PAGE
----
How serious is the ACT government about implementing the much-discussed Gungahlin to City light rail project? Treasurer Andrew Barr’s recent musings about borrowing the money to build it will have sent shivers down the spines of many ACT taxpayers.
On the other hand, the ACT budget contained only relatively modest expenditure on design work and setting up a Capital Metro agency. This suggests that Labor might be hedging its bets until after the next election when, as both sides of politics no doubt hope, the Greens will no longer hold the balance of power.
Whatever its ultimate fate, no other project encapsulates the difficulties of Canberra’s planning and development so much as light rail.
The issues touch both planning and financing. The city that was planned by the National Capital Development Commission and built from the 1960s to the 1980s implemented a decentralised vision, in which employment would be focused on a number of town centres, separated from each other by open space and connected by fast, convenient parkways. The idea was that if you lived in Tuggeranong, you were just as likely to work in Woden or even Belconnen, as in Civic (Canberra City).
Since self-government, this idea has not exactly been rejected but neither has it been fully embraced. Gungahlin still lacks employment, and it took many years to improve transport between the new town centre and the southern parts of the city. Labor’s spatial plan, moreover, in providing for a build-up of employment in Civic, departed in significant ways from the NCDC vision.
Even if we accept that the city’s population will grow to 500,000 over the next 30 years, it is difficult to agree with the government’s approach to accommodating the associated development.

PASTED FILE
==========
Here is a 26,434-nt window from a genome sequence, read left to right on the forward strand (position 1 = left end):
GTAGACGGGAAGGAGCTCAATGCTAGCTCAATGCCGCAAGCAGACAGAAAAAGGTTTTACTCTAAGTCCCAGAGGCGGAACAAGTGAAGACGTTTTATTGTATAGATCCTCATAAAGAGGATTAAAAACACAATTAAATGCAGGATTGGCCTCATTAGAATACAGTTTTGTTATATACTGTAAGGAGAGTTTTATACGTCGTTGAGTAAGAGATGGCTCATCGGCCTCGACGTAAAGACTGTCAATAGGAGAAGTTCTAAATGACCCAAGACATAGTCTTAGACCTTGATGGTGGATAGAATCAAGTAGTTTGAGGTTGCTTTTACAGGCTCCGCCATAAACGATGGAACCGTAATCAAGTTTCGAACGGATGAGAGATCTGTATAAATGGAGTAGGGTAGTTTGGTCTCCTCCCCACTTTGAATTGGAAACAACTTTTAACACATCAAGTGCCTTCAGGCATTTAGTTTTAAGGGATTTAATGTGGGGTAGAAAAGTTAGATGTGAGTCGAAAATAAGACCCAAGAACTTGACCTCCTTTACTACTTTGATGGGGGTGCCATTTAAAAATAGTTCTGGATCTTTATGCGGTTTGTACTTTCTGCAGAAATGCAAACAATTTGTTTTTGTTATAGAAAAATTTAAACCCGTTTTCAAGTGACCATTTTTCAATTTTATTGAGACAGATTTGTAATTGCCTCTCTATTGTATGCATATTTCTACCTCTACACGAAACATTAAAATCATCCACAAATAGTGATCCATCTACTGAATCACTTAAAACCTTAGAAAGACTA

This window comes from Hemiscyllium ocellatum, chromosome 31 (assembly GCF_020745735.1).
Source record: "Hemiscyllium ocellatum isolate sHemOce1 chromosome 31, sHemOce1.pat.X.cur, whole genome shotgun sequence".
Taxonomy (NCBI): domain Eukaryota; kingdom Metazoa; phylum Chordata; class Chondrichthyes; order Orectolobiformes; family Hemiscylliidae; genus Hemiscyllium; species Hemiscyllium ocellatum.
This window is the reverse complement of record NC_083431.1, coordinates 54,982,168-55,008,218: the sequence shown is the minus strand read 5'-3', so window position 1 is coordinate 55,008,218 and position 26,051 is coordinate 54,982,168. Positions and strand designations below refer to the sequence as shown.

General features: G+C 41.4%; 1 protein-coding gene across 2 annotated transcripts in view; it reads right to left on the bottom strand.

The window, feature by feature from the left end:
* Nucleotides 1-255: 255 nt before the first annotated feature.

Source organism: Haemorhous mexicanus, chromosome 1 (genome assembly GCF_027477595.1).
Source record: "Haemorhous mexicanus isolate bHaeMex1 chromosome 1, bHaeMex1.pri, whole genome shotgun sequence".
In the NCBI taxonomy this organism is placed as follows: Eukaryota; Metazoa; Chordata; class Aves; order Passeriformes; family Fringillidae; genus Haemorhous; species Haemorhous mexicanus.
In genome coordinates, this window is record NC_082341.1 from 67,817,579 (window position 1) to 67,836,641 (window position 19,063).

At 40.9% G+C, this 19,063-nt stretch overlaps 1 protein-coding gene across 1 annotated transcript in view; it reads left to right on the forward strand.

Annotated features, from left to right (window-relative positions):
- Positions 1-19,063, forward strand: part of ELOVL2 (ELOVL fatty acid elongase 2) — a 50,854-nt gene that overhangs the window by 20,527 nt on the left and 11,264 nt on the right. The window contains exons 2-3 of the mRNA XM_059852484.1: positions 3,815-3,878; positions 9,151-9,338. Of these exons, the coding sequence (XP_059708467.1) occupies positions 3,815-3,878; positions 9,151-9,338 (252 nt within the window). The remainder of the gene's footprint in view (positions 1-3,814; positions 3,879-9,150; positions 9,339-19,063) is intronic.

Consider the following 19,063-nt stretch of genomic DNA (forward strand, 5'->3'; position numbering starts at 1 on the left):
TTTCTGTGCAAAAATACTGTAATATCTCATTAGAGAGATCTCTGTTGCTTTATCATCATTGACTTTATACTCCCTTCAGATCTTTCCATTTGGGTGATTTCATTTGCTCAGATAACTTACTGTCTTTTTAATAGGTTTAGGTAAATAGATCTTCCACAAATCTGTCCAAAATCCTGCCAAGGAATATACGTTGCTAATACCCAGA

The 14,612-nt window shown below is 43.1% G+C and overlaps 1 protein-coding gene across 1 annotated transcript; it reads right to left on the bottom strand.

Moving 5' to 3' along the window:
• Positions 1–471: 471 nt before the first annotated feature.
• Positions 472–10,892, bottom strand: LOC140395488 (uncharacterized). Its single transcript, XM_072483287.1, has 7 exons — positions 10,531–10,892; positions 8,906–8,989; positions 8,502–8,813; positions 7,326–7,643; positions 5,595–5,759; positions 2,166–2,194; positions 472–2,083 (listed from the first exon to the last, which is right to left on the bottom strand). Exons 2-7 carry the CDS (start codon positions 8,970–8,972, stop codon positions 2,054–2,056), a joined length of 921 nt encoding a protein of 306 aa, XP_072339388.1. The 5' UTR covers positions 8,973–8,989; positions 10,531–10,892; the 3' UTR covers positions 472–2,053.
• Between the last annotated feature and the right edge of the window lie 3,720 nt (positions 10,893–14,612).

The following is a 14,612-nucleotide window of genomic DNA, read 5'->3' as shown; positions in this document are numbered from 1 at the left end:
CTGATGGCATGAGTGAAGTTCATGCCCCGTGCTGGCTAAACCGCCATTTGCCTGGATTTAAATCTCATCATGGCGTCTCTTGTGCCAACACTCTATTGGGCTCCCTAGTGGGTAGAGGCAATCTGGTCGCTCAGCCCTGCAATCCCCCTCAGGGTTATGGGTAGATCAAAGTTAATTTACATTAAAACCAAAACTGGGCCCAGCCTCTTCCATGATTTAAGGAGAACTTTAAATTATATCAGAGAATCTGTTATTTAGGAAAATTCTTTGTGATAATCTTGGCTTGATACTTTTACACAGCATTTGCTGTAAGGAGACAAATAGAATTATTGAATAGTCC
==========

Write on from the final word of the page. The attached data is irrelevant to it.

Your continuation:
There is an apparent determination to line inter-town connecting roads (such as Northbourne Avenue itself, Flemington Road, Adelaide Avenue and even the northern part of Athllon Drive) with apartment buildings, even though common sense would indicate that this is not a sensible way to build-up the market for public transport (because there is a trade-off between the number of commuters who will use a service, and the number of times the service has to stop to pick-up passengers). It has so far been in vain that concerned citizens have pointed out the loss of open space and of views which, once gone, are lost forever.
The planners have still not grasped that infill and denser development require thought, sensitivity and a willingness not just to consult the community, but to listen to what is being said. Unfortunately, the government and ACTPLA are inclined to be contemptuous of citizen concerns about Canberra’s future.
The community councils, for example, protested about the exemption of certain ”knock-down and rebuild” developments from the need to seek development approval.
As subsequent events have shown, it is too easy for non-compliant new dwellings to be erected, because the building certifiers who do the approvals are working for the proponent of the development not (as was formerly the case) for the government. More generally, residents who take their case to the ACT Civil and Administrative Tribunal report being treated with disdain by the tribunal even though, in a number of cases, they have demonstrated a misapplication of the development rules by ACTPLA.